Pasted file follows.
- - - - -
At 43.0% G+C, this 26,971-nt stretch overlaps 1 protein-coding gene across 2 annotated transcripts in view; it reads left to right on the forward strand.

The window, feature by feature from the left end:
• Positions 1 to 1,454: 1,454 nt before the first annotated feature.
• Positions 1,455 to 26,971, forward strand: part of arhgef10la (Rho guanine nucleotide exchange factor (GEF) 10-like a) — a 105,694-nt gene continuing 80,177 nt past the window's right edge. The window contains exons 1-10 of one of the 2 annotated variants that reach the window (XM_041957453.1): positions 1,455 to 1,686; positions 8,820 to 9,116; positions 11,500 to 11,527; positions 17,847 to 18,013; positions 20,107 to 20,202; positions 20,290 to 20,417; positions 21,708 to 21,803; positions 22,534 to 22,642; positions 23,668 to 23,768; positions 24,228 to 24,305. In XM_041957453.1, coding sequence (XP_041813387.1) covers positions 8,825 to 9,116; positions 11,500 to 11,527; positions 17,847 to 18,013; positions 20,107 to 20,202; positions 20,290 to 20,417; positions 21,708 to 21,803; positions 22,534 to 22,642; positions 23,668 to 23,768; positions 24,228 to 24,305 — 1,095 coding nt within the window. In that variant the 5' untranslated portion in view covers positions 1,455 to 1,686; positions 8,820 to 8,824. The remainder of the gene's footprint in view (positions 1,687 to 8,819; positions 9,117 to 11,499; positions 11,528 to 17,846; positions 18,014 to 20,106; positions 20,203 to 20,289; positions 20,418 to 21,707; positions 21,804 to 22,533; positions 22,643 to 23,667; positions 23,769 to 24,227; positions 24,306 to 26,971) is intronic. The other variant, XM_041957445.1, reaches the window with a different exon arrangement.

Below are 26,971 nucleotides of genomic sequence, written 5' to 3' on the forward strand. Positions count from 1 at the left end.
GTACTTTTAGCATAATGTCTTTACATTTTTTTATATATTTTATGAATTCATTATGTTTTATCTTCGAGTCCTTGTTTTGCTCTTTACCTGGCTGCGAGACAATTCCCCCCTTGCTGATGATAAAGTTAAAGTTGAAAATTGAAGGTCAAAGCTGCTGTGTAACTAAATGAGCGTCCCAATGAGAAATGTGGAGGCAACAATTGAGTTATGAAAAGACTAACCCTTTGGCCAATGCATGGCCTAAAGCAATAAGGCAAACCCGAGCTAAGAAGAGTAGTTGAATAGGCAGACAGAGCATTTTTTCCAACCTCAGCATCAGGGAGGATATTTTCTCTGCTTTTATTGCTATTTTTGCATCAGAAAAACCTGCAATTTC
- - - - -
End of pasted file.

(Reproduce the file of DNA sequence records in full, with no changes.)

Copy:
At 43.0% G+C, this 26,971-nt stretch overlaps 1 protein-coding gene across 2 annotated transcripts in view; it reads left to right on the forward strand.

The window, feature by feature from the left end:
• Positions 1 to 1,454: 1,454 nt before the first annotated feature.
• Positions 1,455 to 26,971, forward strand: part of arhgef10la (Rho guanine nucleotide exchange factor (GEF) 10-like a) — a 105,694-nt gene continuing 80,177 nt past the window's right edge. The window contains exons 1-10 of one of the 2 annotated variants that reach the window (XM_041957453.1): positions 1,455 to 1,686; positions 8,820 to 9,116; positions 11,500 to 11,527; positions 17,847 to 18,013; positions 20,107 to 20,202; positions 20,290 to 20,417; positions 21,708 to 21,803; positions 22,534 to 22,642; positions 23,668 to 23,768; positions 24,228 to 24,305. In XM_041957453.1, coding sequence (XP_041813387.1) covers positions 8,825 to 9,116; positions 11,500 to 11,527; positions 17,847 to 18,013; positions 20,107 to 20,202; positions 20,290 to 20,417; positions 21,708 to 21,803; positions 22,534 to 22,642; positions 23,668 to 23,768; positions 24,228 to 24,305 — 1,095 coding nt within the window. In that variant the 5' untranslated portion in view covers positions 1,455 to 1,686; positions 8,820 to 8,824. The remainder of the gene's footprint in view (positions 1,687 to 8,819; positions 9,117 to 11,499; positions 11,528 to 17,846; positions 18,014 to 20,106; positions 20,203 to 20,289; positions 20,418 to 21,707; positions 21,804 to 22,533; positions 22,643 to 23,667; positions 23,769 to 24,227; positions 24,306 to 26,971) is intronic. The other variant, XM_041957445.1, reaches the window with a different exon arrangement.

Below are 26,971 nucleotides of genomic sequence, written 5' to 3' on the forward strand. Positions count from 1 at the left end.
GTACTTTTAGCATAATGTCTTTACATTTTTTTATATATTTTATGAATTCATTATGTTTTATCTTCGAGTCCTTGTTTTGCTCTTTACCTGGCTGCGAGACAATTCCCCCCTTGCTGATGATAAAGTTAAAGTTGAAAATTGAAGGTCAAAGCTGCTGTGTAACTAAATGAGCGTCCCAATGAGAAATGTGGAGGCAACAATTGAGTTATGAAAAGACTAACCCTTTGGCCAATGCATGGCCTAAAGCAATAAGGCAAACCCGAGCTAAGAAGAGTAGTTGAATAGGCAGACAGAGCATTTTTTCCAACCTCAGCATCAGGGAGGATATTTTCTCTGCTTTTATTGCTATTTTTGCATCAGAAAAACCTGCAATTTC